You may still get a say on that millionaires tax after all. You’ll just have to wait a few years.
The proposal, you may recall, had been headed to Massachusetts voters last year before being sideswiped by a court ruling. Proponents, led by the Raise Up Massachusetts coalition, suffered a crushing defeat in June when the state Supreme Judicial Court ruled that the group’s “Fair Share Amendment” would be unconstitutional.
Now, they’re back, with essentially the same proposal: a surcharge of 4 percentage points on the state income tax for earnings above $1 million, with the proceeds to be spent on education and transportation. But there’s an important twist. The previous proposal was submitted as a citizens’ petition. This time around, it’s being initiated by state lawmakers.
This distinction could prove to be crucial. Several business groups prevailed in court because the Fair Share proposal’s components — a new surcharge on income, setting aside money for schools, and more money for transportation — were deemed to be not closely connected enough. “Relatedness” is an important hurdle for citizens’ petitions to clear. Legislative proposals don’t need to pass that test.
Either way, a new tax rate for high earners requires a constitutional change in Massachusetts. These take time: two positive votes from the state Legislature, in two successive legislative sessions. Then, it’s up to the public, though the earliest statewide vote would be in November 2022.
Business groups will likely oppose it again. But it will be a tougher fight for them to wage. Sure, they’ll have lawyers check for any legal flaws in Raise Up’s approach again. But they’ll most likely try to battle this at the State House, not the courthouse.
Rather than focus on constitutional law this time, the Massachusetts High Technology Council is highlighting the potential economic damage. President Chris Anderson says “taxing your way out” of a problem just simply digs a bigger hole. He points to the exodus Connecticut has seen since imposing a tax on high earners. Massachusetts, Anderson says, “could end up with a Connecticut-like challenge” in a heartbeat. Anderson wants to avoid turning us into what he calls “an exit-strategy state” — a place where people want to head for the exits.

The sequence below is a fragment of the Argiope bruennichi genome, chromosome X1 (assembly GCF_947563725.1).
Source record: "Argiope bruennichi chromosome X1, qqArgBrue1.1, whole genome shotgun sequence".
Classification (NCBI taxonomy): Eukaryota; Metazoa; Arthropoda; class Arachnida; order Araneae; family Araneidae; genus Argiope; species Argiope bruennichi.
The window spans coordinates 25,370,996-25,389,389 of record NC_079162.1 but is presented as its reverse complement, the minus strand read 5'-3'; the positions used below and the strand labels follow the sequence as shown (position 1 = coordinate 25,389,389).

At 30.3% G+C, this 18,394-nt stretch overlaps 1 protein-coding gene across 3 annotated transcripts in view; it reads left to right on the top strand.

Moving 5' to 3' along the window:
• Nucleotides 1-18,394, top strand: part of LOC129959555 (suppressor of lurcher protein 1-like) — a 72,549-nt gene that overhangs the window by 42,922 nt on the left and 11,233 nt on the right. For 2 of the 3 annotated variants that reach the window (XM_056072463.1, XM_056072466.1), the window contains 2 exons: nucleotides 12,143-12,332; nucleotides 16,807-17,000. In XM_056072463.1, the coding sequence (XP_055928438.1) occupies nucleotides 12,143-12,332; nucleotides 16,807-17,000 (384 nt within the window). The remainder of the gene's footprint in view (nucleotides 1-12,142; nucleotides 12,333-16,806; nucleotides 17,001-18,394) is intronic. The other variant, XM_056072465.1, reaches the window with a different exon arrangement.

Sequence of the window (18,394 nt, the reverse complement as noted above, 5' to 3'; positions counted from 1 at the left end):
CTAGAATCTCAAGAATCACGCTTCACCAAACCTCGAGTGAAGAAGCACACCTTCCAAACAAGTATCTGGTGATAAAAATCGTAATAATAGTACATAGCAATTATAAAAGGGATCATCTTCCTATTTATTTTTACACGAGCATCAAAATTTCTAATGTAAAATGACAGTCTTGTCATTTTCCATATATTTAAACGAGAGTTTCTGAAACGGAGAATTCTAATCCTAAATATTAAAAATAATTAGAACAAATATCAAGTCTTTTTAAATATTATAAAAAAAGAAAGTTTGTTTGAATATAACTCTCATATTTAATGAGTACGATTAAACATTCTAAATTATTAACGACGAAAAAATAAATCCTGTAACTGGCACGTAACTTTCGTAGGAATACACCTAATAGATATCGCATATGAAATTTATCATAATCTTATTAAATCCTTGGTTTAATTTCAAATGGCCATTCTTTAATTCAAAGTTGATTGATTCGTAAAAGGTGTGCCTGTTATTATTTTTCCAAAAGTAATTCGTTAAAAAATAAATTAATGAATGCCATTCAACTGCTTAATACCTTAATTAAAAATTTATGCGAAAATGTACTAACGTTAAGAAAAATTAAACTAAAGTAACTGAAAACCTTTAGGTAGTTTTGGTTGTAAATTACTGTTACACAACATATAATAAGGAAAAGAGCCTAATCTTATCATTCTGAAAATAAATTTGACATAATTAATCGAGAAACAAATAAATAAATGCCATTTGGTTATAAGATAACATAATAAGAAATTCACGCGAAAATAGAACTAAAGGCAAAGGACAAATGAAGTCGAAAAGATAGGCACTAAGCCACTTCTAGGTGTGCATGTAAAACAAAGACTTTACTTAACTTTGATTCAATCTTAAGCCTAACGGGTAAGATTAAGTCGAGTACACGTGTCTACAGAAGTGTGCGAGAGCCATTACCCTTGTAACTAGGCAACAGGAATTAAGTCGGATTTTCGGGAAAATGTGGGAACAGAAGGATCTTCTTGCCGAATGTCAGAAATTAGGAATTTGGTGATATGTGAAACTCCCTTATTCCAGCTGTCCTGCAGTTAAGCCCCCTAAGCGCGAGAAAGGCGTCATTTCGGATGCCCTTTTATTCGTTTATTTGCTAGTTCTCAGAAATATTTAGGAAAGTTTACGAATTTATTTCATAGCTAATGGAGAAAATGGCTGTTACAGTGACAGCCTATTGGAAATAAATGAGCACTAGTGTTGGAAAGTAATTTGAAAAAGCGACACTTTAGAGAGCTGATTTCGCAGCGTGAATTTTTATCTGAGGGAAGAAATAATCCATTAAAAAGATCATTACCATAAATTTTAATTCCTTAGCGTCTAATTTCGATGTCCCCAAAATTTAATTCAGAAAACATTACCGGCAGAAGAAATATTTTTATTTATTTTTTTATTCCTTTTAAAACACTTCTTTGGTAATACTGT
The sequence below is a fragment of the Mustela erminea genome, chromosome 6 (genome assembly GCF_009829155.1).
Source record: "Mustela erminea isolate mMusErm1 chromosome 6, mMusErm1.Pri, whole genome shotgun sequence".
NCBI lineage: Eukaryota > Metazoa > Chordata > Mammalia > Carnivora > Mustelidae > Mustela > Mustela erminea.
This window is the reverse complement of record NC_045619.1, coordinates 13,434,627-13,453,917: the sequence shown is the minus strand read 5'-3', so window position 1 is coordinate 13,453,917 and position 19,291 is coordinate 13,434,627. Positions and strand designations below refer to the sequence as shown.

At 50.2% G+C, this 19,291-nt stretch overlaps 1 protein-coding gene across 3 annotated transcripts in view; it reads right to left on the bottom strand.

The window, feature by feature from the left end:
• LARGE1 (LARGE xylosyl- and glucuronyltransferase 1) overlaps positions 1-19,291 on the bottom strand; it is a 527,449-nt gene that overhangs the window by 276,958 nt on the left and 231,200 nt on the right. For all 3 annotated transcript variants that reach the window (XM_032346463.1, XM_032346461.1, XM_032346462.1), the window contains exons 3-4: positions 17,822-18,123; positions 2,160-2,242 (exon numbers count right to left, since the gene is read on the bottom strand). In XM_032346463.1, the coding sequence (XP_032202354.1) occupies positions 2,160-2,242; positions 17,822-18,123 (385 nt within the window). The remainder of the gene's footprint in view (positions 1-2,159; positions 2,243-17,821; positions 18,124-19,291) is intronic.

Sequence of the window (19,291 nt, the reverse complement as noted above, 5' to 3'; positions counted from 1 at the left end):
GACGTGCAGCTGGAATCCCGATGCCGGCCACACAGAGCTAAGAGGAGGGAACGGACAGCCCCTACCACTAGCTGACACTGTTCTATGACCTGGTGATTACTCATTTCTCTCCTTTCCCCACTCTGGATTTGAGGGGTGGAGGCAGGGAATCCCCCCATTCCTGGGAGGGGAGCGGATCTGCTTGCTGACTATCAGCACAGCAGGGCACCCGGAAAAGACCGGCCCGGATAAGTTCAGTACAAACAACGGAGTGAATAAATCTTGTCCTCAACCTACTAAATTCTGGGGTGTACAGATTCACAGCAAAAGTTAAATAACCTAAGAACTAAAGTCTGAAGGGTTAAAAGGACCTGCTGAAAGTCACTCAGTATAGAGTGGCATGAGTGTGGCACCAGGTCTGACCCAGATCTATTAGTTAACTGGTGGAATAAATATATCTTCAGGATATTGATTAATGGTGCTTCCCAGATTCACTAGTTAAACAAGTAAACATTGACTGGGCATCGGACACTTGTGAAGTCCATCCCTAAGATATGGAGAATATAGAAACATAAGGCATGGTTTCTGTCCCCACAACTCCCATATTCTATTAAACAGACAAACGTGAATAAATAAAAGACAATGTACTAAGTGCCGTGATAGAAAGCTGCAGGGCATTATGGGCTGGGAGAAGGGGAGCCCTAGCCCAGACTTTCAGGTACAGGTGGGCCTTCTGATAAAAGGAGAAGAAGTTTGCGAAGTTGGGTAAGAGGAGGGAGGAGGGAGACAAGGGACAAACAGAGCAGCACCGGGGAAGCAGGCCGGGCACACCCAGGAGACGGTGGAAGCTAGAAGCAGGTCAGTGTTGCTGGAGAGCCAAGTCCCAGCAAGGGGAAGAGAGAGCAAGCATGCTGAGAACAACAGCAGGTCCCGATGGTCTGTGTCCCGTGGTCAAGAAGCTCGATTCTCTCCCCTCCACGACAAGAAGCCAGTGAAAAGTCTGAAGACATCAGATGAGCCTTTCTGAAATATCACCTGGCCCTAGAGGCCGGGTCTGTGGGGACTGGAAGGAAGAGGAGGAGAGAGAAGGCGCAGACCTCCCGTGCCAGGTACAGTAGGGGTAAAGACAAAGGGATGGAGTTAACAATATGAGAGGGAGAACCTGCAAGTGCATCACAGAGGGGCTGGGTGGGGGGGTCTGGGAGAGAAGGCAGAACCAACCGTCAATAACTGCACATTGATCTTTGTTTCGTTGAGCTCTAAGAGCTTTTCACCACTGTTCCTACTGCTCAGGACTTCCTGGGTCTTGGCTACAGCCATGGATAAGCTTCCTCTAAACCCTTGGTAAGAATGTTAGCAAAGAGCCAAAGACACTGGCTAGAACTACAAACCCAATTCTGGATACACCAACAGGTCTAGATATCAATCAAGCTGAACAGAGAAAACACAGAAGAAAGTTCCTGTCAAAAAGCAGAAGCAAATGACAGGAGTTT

Chris Geehern of Associated Industries of Massachusetts says his group will underscore how this could hurt mom-and-pops whose business earnings get taxed as personal income, and thus get pushed above the $1 million threshold.
One estimate showed nearly 20,000 households would pay the surcharge, adding some $2 billion a year to the state’s coffers.
Proponents have every reason to be confident. Senator Jason Lewis, a lead sponsor, says the previous proposal sailed through the Legislature with roughly 70 percent of lawmakers voting in favor, in two different sessions. (Supporters will need two majority votes; citizens’ petitions to change the constitution need just 25 percent.) If anything, the Legislature skews further to the left now.
Lewis filed his proposal on Friday, with Representative Jim O’Day leading the charge in the House. Schools and transit are in dire need of cash infusions here, Lewis argues, and an income tax on high earners is one of the fairest ways to get that money. Lewis says he’s open to other ideas — if the business community can propose another way to raise a comparable amount of funds.
Without a truce, the battle could be settled by a statewide political campaign. Raise Up has a few deep-pocketed unions on its side, along with the progressive Sixteen Thirty Fund. The business groups may need to turn to their own wealthy benefactors for help. A court ruling enabled them to dodge an expensive war last year. But they might not be so lucky the next time.
Jon Chesto can be reached at firstname.lastname@example.org. Follow him on Twitter @jonchesto.